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Merck Serono, Compugen Form Joint Venture to Develop Genomic Tests for Drug-Induced Toxicity

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Originally published July 2.

Neviah Genomics, a newly established startup, has received initial funding from Merck Serono and will collaborate with therapeutics discovery firm Compugen to develop toxicogenomic tests that can help pharmaceutical firms prioritize therapeutic candidates in their pipelines.

"Neviah is a joint venture in which both Merck Serono and Compugen have made a decision to discover and develop biomarkers for drug-induced toxicity," Compugen CEO Anat Cohen-Dayag told PGx Reporter this week. "In this capacity, Compugen is going to utilize its [proprietary technologies] in order to discover these biomarkers and Neviah Genomics, through its funding from Merck, will validate and develop these biomarkers into a diagnostic test."

Merck Serono, a biopharmaceutical division of Merck KGaA, will provide the initial funding for Neviah Genomics through its Israel Bioincubator Fund, which was launched last year. The startup will be located in Merck Serono's 600-square meter Inter-Lab facilities in Israel.

Compugen, a Tel Aviv-based firm focused on discovering monoclonal antibodies and therapeutic proteins in immunology and oncology, will have equity ownership in Neviah Genomics and has a right to royalties from potential future sales. The companies did not disclose additional financial details of the transaction.

The newly established company is focused on advancing tests that will help drug developers anticipate the potential adverse events that their drugs can cause in patients harboring certain genomic markers. Neviah will validate biomarker leads generated via Compugen's proprietary LEADS and MED computational biology discovery platforms.

According to Cohen-Dayag, Compugen will apply in silico computational approaches to predict toxicity markers by "crunching together" genomic and proteomic information, as well as other data sources.

Compugen's LEADS platform allows researchers to analyze the human transcriptome, proteome, and peptidome and identify novel genes, transcripts, and proteins. The MED platform comprises results from more than 70,000 public and proprietary microarray experiments, which are categorized into 1,400 conditions for which there are therapeutic targets. Researchers can use this database to "predict the expression of different types of gene products in various pathological and healthy conditions," Cohen-Dayag said.

The Neviah Genomics joint venture is an extension of a partnership Merck Serono and Compugen inked in 2009 for the discovery of biomarker signatures for drug-induced toxicity. The partners believe that their investment in Neviah Genomics will pay off as there is a great need among pharmas to gain earlier insights into the safety profiles of investigational drugs and reduce risk of late-stage drug failures due to unforeseen toxicities.

"The more information they can get at this stage on the predictive toxicity of their potential drug, it will help them decide about investments and it may save development time and money on drugs that may be toxic," Cohen-Dayag noted.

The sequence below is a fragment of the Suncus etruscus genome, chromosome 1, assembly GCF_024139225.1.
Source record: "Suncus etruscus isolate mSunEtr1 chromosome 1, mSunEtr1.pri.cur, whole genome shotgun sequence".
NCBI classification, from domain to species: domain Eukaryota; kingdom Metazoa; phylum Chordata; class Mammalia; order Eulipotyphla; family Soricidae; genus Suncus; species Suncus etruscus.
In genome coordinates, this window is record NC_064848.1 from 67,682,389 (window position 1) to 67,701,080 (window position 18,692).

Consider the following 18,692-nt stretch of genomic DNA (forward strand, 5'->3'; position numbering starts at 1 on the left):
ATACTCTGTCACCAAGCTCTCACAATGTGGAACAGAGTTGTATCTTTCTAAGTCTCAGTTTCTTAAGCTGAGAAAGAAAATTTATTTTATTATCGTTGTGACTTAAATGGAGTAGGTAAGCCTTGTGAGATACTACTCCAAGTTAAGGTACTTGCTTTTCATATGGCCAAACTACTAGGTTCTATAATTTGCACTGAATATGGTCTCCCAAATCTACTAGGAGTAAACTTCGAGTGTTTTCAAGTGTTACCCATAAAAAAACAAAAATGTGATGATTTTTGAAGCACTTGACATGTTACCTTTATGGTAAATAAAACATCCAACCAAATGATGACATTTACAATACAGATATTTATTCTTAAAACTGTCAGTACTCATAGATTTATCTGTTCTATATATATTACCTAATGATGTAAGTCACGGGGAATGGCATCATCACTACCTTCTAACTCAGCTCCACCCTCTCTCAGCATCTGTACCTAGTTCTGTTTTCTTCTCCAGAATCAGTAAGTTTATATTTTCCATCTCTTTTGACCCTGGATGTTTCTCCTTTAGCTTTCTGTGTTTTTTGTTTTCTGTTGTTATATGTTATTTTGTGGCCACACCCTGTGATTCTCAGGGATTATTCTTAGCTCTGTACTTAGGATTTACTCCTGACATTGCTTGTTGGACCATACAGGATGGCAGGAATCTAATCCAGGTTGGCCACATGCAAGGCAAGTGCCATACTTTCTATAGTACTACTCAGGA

She added that any diagnostics that Neviah Genomics develops "are not just for Merck Serono's pipeline."

According to a report released by the UK's Center for Medicines Research, 50 percent of drug candidates in Phase III development fail to reach commercialization. For drug candidates in Phase II development, the success rate is only 18 percent, according to CMR, which examined drug trials conducted by 16 pharmas from 2008 to 2009.

As drug developers increase their investment in genomically guided personalized treatments, they are working to employ pharmacogenomic strategies early in development programs in order to identify patient populations that are most likely to benefit from their investigational agents. The diagnostics-focused non-profit DxInsights reported recently that companion diagnostics that guide treatments to best responders can save as much as $15 billion.

However, once a company such as Neviah identifies a genomically defined drug toxicity profile for a particular therapeutic candidate, it won't necessarily lead to the advancement of a pharmacogenomic drug. Naturally, the decision as to whether to advance a personalized treatment with a companion genomic test or just nix development plans for the candidate altogether will depend on the drug developer's assessment of the financial risks and benefits of each strategy.

With regard to Neviah Genomics' aims, the specific business model the company will pursue to advance diagnostics for predicting drug-induced toxicity is still to be determined. According to Cohen-Dayag, there are a number of possible options. "It may well be that Neviah Genomics develops the tests and commercializes them," she said. "It may well be that Neviah commercializes the tests through a diagnostics tools company or it may be that Neviah gets into an arrangement with a pharma company for the use of its test for internal R&D [purposes]."

Due to confidentiality agreements, Cohen-Dayag could not reveal any near-term projects that Compugen and Neviah Genomics are working on.

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